Twenty-eight patients were prescribed mycophenolate as their initial immunosuppressive agent (NMO patients, 64% [of whom 94% were AQP4-IgG positive]; NMOSD patients, 36%). The initial dose of mycophenolate mofetil used was 1000 to 2000 mg/d and titrated according to laboratories as outlined in Table 1. Ten patients (36%) had at least 1 relapse while undergoing therapy, with a total of 23 relapses among them, whereas 18 (64%) were relapse free (Figure 2). The ARR in the 40 months before initiating mycophenolate therapy was 2.61, and after a median duration of therapy of 26 months (range, 6-86 months), the ARR decreased to 0.33, a reduction of 87.4% (Table 2). Seven patients (25%) had at least 1 relapse despite optimal dosing of a mycophenolate regimen as defined in Table 1. The ARR for patients receiving an optimal mycophenolate regimen decreased from 2.55 to 0.25, a reduction of 90.2% (P < .001). Thirteen patients were cotreated with prednisone, starting at initiation of therapy with a dose range of 15 to 40 mg for a median duration of 3 months (range, 0-68 months). Six of the mycophenolate relapses occurred among 6 patients despite concurrent prednisone treatment.
Thirty patients were prescribed rituximab as their initial immunosuppressive agent (NMO patients, 63% [of whom 79% were AQP4-IgG positive]; NMOSD patients, 37%). The dose for rituximab was 1000 mg intravenously, with a premedication dose of 100 mg of methylprednisolone, and the dosage repeated 2 weeks later. CD19 cell counts were tested monthly, and repeat paired rituximab dosing was scheduled on detection of a CD19 population greater than 0.1% of total lymphocytes or at regular 6-month intervals. Ten patients (33%) had at least 1 relapse while undergoing rituximab therapy, with a total of 13 relapses among them, and 20 patients (67%) were relapse free (Figure 3). The ARR in the 40 months before initiating rituximab therapy was 2.89, and after a median duration of therapy of 20 months (range, 5-83 months), the ARR decreased to 0.33, a reduction of 88.6% (Table 2). Five patients (17%) had a single relapse despite optimal rituximab dosing (Table 1). The ARR for patients receiving an optimal rituximab medication regimen decreased from 3.25 to 0.20, a 93.9% reduction (P = .02).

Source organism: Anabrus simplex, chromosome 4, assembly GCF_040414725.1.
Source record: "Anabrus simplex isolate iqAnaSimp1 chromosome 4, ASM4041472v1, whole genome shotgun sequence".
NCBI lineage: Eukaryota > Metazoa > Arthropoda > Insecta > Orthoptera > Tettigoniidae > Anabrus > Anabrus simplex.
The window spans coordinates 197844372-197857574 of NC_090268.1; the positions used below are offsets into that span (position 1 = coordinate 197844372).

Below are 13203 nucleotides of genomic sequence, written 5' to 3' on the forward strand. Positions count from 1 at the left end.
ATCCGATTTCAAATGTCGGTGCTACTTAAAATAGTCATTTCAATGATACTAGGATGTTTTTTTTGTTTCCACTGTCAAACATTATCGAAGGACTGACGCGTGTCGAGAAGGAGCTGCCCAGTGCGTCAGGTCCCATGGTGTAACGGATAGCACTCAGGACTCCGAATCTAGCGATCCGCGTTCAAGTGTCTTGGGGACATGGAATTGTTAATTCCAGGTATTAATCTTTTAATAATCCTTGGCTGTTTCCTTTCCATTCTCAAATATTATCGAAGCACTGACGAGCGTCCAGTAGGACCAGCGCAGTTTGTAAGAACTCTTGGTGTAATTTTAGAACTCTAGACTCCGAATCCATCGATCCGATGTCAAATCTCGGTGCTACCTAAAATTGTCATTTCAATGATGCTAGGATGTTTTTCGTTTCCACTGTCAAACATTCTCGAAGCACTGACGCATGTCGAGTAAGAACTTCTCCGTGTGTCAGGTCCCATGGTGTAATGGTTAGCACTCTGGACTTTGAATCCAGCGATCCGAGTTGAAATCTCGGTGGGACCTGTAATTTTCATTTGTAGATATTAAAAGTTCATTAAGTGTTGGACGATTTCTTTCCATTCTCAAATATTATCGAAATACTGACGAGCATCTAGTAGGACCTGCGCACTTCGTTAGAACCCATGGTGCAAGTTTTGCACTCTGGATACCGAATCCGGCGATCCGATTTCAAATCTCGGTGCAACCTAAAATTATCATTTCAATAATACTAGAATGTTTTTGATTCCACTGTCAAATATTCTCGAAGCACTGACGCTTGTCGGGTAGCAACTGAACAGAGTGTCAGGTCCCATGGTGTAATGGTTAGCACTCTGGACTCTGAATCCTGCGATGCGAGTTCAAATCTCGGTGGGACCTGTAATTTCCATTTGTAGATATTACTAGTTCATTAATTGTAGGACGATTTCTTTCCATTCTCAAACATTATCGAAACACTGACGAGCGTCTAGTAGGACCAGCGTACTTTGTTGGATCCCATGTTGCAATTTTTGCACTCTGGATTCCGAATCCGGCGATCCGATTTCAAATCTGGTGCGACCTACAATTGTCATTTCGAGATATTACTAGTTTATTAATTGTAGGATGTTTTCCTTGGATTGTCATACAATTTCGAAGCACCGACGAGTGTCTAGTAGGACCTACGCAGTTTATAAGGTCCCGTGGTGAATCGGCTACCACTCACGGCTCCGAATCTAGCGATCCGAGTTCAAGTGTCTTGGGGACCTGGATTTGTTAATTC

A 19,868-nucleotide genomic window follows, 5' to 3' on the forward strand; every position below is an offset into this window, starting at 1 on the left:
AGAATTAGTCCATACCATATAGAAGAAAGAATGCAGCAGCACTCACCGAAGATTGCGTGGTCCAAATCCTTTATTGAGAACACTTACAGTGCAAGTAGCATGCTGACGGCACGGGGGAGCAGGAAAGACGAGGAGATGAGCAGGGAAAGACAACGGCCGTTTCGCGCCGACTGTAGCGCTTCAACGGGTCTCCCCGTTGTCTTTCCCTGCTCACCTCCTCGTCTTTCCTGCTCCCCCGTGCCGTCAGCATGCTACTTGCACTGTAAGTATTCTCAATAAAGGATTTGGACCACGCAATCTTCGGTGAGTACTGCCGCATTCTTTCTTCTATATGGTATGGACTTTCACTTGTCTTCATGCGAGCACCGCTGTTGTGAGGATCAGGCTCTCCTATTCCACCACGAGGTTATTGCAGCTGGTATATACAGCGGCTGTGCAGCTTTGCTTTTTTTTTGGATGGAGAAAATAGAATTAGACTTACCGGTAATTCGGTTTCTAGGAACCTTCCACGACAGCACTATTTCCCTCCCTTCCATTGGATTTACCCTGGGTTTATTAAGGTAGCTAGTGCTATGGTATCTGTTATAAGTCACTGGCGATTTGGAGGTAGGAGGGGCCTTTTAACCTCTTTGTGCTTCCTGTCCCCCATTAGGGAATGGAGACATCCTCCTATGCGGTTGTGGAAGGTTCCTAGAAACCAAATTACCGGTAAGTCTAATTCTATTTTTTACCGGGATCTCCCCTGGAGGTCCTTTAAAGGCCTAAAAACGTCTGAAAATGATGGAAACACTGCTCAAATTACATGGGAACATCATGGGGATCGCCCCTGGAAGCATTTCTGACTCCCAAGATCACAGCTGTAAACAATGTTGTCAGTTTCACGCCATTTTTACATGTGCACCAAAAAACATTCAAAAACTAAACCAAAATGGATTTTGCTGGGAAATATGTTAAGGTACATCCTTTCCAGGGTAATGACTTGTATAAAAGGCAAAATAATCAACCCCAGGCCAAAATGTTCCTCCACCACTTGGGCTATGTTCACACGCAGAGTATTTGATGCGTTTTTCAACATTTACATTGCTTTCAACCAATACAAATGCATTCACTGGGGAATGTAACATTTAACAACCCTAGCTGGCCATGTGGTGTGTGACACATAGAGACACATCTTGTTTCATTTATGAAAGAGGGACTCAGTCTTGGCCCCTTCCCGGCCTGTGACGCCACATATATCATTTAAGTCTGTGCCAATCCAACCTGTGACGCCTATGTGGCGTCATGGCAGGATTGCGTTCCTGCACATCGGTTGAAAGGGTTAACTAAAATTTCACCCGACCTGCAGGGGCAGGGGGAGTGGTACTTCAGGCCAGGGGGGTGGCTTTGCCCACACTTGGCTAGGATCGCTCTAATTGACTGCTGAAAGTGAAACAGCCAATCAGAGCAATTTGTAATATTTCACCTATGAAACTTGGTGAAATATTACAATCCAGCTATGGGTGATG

Compared with rituximab, azathioprine therapy in NMO increases the risk of relapse by more than 2-fold (Table 3). Efficacy with mycophenolate is not statistically different from rituximab.
Eighteen patients (NMO patients, 78% [of whom 73% were AQP4-IgG positive]; NMOSD patients, 22%) began therapy with azathioprine, mycophenolate, or rituximab and then switched to either mycophenolate or rituximab because of treatment failure. One patient was switched from azathioprine to mycophenolate because of concerns of rare cancer risk. No patients switched therapies because of drug tolerability issues. In 4 of the 18 patients (22%), 2 therapies failed: both mycophenolate and rituximab therapy failed in 3 patients, and both azathioprine and rituximab therapy failed in 1 patient (Figure 4). The ARR in the 40 months while taking the first drug before switching treatments was 1.03. After a median duration of new therapy of 20 months (range, 6-97 months), the ARR decreased to 0.14, a reduction of 86.4% but did not meet statistical significance (P = .054). The efficacy of the second drug was not compared with untreated ARR because of concern of immunologic effects of the intervening first drug. Overall, 2 therapies have thus far failed in only 4 of 90 NMO and NMOSD patients (4%).
Since the initial 7-patient trial of azathioprine in NMO in 1998,4 a total of 15 treatment studies in NMO have been published on the use of azathioprine (5 studies), mycophenolate (1 study), rituximab (6 studies), methotrexate (1 study), corticosteroids (1 study), and mitoxantrone (2 studies). 10 All the immunosuppressants have shown some benefit in reducing relapse rates in NMO patients, but even 1 treatment failure, defined as an inflammatory CNS event while undergoing treatment, is potentially devastating. For this reason, we provide a comparative analysis of the 3 most widely used NMO treatments in the United States (azathioprine, mycophenolate, and rituximab) in terms of reduction in relapse and treatment failure rates, as well as the beneficial effects of optimal dosing.
Similar to previous studies,4-10 we found a reduction in relapse rates in NMO patients with all 3 immunosuppressants. Azathioprine treatment provides a reduction in relapse rate of 72.1%. Compared with mycophenolate and rituximab, which demonstrate better reductions in relapse rates of up to 90.2% and 97.9%, respectively, when dosed optimally, azathioprine treatment carries a higher risk of relapse. The failure rate with azathioprine is 53%, significantly higher compared with optimally dosed mycophenolate (failure rate of 25%) and rituximab (failure rate of 17%). Even when optimal dosing of mycophenolate and rituximab is not considered, their failure rates of 36% and 33% are still lower than the failure rate with azathioprine.
Our report on azathioprine is supported by data from Costanzi et al,5 which found that NMO relapses in patients taking azathioprine occurred in 66% of patients. The authors also noted that 22% of patients discontinued use of the medication and 3% developed lymphomas, suggesting that azathioprine has additional safety risks and tolerability concerns. Azathioprine therapy for NMO has not been studied without concurrent prednisone, whose adverse effects include hypertension, hyperglycemia, mood disturbances, glaucoma, and bone density loss.12